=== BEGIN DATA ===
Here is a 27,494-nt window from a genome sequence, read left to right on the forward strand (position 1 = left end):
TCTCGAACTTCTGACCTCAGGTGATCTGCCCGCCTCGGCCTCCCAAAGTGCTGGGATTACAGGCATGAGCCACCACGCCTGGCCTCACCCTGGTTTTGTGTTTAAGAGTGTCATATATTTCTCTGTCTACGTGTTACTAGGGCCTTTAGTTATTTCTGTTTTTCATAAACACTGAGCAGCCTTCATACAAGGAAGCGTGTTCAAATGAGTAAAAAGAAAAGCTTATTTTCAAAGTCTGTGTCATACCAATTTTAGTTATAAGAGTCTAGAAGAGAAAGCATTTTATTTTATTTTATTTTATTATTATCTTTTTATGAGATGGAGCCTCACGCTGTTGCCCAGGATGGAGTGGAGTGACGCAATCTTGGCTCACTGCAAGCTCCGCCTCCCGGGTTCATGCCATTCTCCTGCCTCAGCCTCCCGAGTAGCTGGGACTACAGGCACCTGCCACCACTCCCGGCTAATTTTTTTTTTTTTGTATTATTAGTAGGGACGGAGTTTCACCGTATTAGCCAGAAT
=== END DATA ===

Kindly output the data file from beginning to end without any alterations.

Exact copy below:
Here is a 27,494-nt window from a genome sequence, read left to right on the forward strand (position 1 = left end):
TCTCGAACTTCTGACCTCAGGTGATCTGCCCGCCTCGGCCTCCCAAAGTGCTGGGATTACAGGCATGAGCCACCACGCCTGGCCTCACCCTGGTTTTGTGTTTAAGAGTGTCATATATTTCTCTGTCTACGTGTTACTAGGGCCTTTAGTTATTTCTGTTTTTCATAAACACTGAGCAGCCTTCATACAAGGAAGCGTGTTCAAATGAGTAAAAAGAAAAGCTTATTTTCAAAGTCTGTGTCATACCAATTTTAGTTATAAGAGTCTAGAAGAGAAAGCATTTTATTTTATTTTATTTTATTATTATCTTTTTATGAGATGGAGCCTCACGCTGTTGCCCAGGATGGAGTGGAGTGACGCAATCTTGGCTCACTGCAAGCTCCGCCTCCCGGGTTCATGCCATTCTCCTGCCTCAGCCTCCCGAGTAGCTGGGACTACAGGCACCTGCCACCACTCCCGGCTAATTTTTTTTTTTTTGTATTATTAGTAGGGACGGAGTTTCACCGTATTAGCCAGAAT